First kennel building
One of Marvin Kauffman’s kennel buildings was a single-story wooden structure about 20 feet long and 12 feet wide. On both longer sides of the building were five indoor/outdoor enclosures, each about four feet wide, four feet long, and four feet high. The outside enclosures were made with wooden and metal beams at their corners and wire on all sides, including the floorings. Wooden beams raised the outside enclosures about a foot above the dirt ground. The building roofing extended about 18 inches over the outdoor pens. Four pens each housed two Lhasa Apsos, and one pen housed two Bichons.
In several areas there was algae build-up on the wood and metal beams of the enclosures (3.1(c)(2)-Surfaces). Wood elements were painted, and the wire on the floorings was treated while the thin-gauge galvanized wire on the walls and roofing was untreated (3.6(a)(2)(xii)-Primary enclosures). The indoor and outdoor pens were connected by metal doggie doors that had oil and feces buildup on their surfaces (3.1(c)(3)-Surfaces). The outside pens had carpet mats about a foot wide and two feet long below the doggie doors
All of the dogs had long hair that was stained yellow (2.40-Vet Care). There was what appeared to be more than two weeks’ accumulation of feces, mixed with sawdust and piled up to six inches high, under the outside pens facing the direction of the house (3.11(a)-Cleaning of primary enclosures). The owner took two Lhasa Apso puppies that he said were about three weeks old, out of a pen. He said the pen contained three puppies.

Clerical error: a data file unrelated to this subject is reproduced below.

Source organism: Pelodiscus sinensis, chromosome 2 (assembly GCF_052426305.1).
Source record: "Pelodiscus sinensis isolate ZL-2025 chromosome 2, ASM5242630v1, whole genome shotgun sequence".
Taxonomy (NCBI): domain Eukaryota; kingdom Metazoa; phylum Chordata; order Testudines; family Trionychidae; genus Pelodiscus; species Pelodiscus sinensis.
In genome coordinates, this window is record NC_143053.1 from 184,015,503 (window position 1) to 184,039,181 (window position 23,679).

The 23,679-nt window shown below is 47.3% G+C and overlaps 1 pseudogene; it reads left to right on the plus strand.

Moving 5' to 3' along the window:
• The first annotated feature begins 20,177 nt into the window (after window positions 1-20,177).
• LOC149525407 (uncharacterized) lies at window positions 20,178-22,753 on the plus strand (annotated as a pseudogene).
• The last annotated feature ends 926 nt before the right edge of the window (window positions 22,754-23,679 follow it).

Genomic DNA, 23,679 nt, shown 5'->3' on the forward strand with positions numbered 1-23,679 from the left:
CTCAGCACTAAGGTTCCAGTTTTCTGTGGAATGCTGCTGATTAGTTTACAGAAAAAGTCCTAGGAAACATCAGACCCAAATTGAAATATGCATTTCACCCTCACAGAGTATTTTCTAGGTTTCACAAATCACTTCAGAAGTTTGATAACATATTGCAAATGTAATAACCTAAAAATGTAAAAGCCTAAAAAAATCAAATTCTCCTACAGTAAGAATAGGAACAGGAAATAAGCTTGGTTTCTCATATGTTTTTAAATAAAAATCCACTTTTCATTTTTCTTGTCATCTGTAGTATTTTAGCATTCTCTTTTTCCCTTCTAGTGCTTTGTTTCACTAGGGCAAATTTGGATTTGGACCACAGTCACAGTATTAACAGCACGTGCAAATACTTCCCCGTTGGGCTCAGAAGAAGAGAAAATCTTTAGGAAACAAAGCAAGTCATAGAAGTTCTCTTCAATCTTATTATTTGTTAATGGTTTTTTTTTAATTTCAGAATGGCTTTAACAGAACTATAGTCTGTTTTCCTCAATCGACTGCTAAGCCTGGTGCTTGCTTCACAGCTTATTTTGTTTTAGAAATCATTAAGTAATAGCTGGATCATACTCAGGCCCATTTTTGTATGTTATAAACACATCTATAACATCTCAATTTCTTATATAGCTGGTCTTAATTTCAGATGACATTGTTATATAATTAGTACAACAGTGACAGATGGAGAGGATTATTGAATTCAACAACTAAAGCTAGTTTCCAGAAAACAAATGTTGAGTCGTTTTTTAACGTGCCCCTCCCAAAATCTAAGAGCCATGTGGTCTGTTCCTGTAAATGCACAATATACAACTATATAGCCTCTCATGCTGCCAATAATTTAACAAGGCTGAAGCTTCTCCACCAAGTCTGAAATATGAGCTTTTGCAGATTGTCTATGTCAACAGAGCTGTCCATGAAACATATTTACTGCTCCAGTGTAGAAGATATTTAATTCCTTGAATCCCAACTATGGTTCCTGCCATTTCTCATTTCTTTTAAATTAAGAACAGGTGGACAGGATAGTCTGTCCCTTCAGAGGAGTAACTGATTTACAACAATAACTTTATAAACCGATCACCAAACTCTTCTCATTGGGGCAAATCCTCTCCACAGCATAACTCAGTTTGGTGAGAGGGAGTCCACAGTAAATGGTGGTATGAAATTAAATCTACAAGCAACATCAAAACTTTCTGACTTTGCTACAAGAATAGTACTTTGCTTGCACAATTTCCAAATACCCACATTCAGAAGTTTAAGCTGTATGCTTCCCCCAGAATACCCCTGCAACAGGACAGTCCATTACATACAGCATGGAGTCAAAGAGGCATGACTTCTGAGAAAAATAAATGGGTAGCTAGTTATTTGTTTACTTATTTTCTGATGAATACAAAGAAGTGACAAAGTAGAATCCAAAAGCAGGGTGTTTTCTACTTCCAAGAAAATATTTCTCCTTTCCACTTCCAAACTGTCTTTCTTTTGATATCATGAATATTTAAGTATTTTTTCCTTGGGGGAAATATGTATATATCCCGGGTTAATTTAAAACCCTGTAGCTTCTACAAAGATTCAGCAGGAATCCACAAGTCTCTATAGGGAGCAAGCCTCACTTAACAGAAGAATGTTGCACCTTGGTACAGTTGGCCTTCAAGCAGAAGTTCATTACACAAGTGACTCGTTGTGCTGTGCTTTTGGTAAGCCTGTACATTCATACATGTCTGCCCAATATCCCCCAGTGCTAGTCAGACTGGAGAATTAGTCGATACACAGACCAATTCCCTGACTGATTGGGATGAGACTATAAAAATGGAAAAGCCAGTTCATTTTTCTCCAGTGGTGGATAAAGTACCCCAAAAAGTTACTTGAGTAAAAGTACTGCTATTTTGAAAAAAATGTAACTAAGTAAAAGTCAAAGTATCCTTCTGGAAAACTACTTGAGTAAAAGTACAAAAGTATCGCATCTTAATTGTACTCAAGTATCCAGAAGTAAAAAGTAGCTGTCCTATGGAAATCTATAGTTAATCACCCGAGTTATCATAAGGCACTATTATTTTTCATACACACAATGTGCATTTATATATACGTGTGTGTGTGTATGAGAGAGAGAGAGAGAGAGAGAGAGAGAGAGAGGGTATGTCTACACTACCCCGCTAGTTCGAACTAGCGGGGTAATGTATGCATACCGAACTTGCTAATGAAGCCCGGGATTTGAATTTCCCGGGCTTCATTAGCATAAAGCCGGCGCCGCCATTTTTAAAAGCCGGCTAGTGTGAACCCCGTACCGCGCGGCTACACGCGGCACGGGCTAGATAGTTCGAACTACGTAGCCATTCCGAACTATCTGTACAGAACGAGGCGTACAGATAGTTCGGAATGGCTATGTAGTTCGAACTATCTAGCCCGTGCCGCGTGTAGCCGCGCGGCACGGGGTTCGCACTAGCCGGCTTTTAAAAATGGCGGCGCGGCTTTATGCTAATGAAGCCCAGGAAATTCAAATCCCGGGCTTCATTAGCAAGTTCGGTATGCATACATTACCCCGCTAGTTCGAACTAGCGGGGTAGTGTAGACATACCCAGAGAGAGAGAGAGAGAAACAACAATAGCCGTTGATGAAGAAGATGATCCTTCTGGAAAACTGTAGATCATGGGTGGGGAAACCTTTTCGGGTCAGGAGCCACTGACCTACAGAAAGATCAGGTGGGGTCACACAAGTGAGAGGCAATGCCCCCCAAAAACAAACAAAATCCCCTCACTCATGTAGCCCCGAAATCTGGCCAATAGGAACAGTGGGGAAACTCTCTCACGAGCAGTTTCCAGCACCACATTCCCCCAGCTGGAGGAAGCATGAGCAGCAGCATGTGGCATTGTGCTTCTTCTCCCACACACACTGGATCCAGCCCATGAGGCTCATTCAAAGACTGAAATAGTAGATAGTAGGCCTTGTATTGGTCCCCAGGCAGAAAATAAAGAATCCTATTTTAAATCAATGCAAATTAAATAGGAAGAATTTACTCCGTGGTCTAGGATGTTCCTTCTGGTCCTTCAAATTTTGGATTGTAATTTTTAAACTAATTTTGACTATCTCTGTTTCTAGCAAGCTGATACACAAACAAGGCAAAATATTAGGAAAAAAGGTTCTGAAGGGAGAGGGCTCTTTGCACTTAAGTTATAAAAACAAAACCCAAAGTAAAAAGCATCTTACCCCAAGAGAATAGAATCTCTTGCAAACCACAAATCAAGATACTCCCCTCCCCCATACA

The owner did not allow access inside this kennel. From outside the doorway, inside cages the same dimensions as the outside cages were visible. They had wire doorways, metal-beam frames connecting the pens and extending from the ceiling to the concrete flooring. The pens were raised about eight inches off of the ground, and walls and floorings were made of either white plastic or painted wood. Metal self-feeders hung on the doorways of the cages, and a variety of items were stored on the concrete flooring next to the cages, including a plastic bin full of plastic food and a water dishes, a five-gallon plastic bucket, and a plastic bin with a lid on it underneath a cage (3.1(b)-Condition and site. A sink with various bottles stored on it was at the end of the kennel opposite the doorway, directly below a light and fan set in the wall for ventilation. A window about a foot long and eight inches high was above the fan.
The second kennel building was a wooden, roofed structure about 10 feet wide, ten feet long, and about four feet high. The building was elevated on wooden stilts about a foot above a 10-foot-square slab of concrete. The concrete slab had untreated wooden boards framing it. It contained four adjacent enclosures each about five feet wide, five feet long, and four feet high.
Each enclosure had a door trimmed with painted wood and untreated-wire in its center (3.6(a)(2)(xii)-Primary enclosures). Half of each enclosure was a painted wooden box that was accessible by a metal doggie-door. Painted wooden walls separated the pens. Paint was rubbed away on the lower section of the walls, and there was oil and feces buildup on the doggie-doors and on the walls about eight inches high (3.1(c)(2)(3)-Surfaces)
The other enclosure walls were made of untreated, thin-gauge galvanized wire (3.6(a)(2)(xii)-Primary enclosures) or chain link. Treated wire made up the flooring of the pens. Each pen contained two adult Lhasa Apsos with long hair that was stained yellow (2.40-Vet Care). Underneath each pen was more than two weeks’ accumulation of feces, and under one pen containing Lhasa Apsos there was a pile of feces more than ten inches high (3.11(a)-Cleaning of primary enclosures).